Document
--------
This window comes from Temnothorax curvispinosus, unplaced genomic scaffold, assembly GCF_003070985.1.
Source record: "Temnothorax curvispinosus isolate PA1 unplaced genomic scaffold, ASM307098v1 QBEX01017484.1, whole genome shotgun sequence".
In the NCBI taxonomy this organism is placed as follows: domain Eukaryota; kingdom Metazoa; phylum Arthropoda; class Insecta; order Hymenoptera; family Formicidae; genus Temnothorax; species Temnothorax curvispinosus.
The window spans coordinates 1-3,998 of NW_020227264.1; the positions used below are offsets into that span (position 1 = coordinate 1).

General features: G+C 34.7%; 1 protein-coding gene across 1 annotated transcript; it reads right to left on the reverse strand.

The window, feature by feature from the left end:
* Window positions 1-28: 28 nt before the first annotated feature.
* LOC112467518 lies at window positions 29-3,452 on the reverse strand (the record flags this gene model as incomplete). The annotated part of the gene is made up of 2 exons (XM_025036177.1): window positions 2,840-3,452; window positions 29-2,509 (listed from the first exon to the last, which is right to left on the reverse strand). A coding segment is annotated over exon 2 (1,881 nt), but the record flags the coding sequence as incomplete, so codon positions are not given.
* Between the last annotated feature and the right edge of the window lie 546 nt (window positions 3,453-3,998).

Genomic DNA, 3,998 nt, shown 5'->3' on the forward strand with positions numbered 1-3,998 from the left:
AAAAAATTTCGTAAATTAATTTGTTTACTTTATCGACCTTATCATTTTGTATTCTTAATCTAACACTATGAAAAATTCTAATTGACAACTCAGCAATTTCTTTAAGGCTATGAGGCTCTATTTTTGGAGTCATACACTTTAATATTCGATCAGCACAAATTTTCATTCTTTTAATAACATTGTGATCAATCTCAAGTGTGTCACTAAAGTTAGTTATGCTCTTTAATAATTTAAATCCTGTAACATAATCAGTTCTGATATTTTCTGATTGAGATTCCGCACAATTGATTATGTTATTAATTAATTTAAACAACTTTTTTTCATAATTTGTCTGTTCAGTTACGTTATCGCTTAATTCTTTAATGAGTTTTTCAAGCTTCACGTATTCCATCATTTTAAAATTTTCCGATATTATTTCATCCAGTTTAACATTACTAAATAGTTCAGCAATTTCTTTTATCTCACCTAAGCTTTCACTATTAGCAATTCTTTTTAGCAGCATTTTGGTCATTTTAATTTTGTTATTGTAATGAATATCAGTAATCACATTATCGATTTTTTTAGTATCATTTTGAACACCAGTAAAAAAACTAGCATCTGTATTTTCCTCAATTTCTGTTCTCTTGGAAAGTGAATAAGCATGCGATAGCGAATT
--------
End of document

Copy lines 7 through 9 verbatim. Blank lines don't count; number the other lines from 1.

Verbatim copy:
* Window positions 1-28: 28 nt before the first annotated feature.
* LOC112467518 lies at window positions 29-3,452 on the reverse strand (the record flags this gene model as incomplete). The annotated part of the gene is made up of 2 exons (XM_025036177.1): window positions 2,840-3,452; window positions 29-2,509 (listed from the first exon to the last, which is right to left on the reverse strand). A coding segment is annotated over exon 2 (1,881 nt), but the record flags the coding sequence as incomplete, so codon positions are not given.
* Between the last annotated feature and the right edge of the window lie 546 nt (window positions 3,453-3,998).